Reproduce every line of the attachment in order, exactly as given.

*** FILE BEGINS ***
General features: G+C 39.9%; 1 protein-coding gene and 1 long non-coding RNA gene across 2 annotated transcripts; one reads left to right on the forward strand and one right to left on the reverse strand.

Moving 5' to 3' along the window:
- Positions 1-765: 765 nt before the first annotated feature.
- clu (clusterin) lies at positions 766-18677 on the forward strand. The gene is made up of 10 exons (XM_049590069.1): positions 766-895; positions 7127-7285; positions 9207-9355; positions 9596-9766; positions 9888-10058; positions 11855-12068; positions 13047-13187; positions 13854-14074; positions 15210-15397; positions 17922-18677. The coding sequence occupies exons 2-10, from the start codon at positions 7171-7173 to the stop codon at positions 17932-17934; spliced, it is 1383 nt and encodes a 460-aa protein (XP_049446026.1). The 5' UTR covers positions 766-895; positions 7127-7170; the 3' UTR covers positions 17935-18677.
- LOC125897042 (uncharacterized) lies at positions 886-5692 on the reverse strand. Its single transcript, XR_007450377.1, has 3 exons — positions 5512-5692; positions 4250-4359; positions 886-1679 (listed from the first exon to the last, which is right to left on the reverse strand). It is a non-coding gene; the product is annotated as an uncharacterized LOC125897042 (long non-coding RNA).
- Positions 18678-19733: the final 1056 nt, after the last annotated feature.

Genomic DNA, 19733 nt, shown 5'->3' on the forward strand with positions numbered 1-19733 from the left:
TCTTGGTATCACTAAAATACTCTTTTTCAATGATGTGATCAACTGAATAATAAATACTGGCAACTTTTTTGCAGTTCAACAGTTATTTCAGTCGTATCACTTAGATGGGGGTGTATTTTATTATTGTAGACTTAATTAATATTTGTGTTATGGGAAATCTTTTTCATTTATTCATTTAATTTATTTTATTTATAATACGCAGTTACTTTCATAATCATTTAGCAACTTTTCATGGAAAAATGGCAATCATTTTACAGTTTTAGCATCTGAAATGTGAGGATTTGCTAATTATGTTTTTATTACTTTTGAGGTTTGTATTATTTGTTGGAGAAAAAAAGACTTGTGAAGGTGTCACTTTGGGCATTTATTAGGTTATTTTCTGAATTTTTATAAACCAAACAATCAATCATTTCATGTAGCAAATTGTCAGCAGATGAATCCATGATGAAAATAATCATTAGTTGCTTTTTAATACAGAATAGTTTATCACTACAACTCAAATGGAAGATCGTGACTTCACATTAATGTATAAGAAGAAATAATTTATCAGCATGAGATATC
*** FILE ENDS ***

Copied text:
General features: G+C 39.9%; 1 protein-coding gene and 1 long non-coding RNA gene across 2 annotated transcripts; one reads left to right on the forward strand and one right to left on the reverse strand.

Moving 5' to 3' along the window:
- Positions 1-765: 765 nt before the first annotated feature.
- clu (clusterin) lies at positions 766-18677 on the forward strand. The gene is made up of 10 exons (XM_049590069.1): positions 766-895; positions 7127-7285; positions 9207-9355; positions 9596-9766; positions 9888-10058; positions 11855-12068; positions 13047-13187; positions 13854-14074; positions 15210-15397; positions 17922-18677. The coding sequence occupies exons 2-10, from the start codon at positions 7171-7173 to the stop codon at positions 17932-17934; spliced, it is 1383 nt and encodes a 460-aa protein (XP_049446026.1). The 5' UTR covers positions 766-895; positions 7127-7170; the 3' UTR covers positions 17935-18677.
- LOC125897042 (uncharacterized) lies at positions 886-5692 on the reverse strand. Its single transcript, XR_007450377.1, has 3 exons — positions 5512-5692; positions 4250-4359; positions 886-1679 (listed from the first exon to the last, which is right to left on the reverse strand). It is a non-coding gene; the product is annotated as an uncharacterized LOC125897042 (long non-coding RNA).
- Positions 18678-19733: the final 1056 nt, after the last annotated feature.

Genomic DNA, 19733 nt, shown 5'->3' on the forward strand with positions numbered 1-19733 from the left:
TCTTGGTATCACTAAAATACTCTTTTTCAATGATGTGATCAACTGAATAATAAATACTGGCAACTTTTTTGCAGTTCAACAGTTATTTCAGTCGTATCACTTAGATGGGGGTGTATTTTATTATTGTAGACTTAATTAATATTTGTGTTATGGGAAATCTTTTTCATTTATTCATTTAATTTATTTTATTTATAATACGCAGTTACTTTCATAATCATTTAGCAACTTTTCATGGAAAAATGGCAATCATTTTACAGTTTTAGCATCTGAAATGTGAGGATTTGCTAATTATGTTTTTATTACTTTTGAGGTTTGTATTATTTGTTGGAGAAAAAAAGACTTGTGAAGGTGTCACTTTGGGCATTTATTAGGTTATTTTCTGAATTTTTATAAACCAAACAATCAATCATTTCATGTAGCAAATTGTCAGCAGATGAATCCATGATGAAAATAATCATTAGTTGCTTTTTAATACAGAATAGTTTATCACTACAACTCAAATGGAAGATCGTGACTTCACATTAATGTATAAGAAGAAATAATTTATCAGCATGAGATATC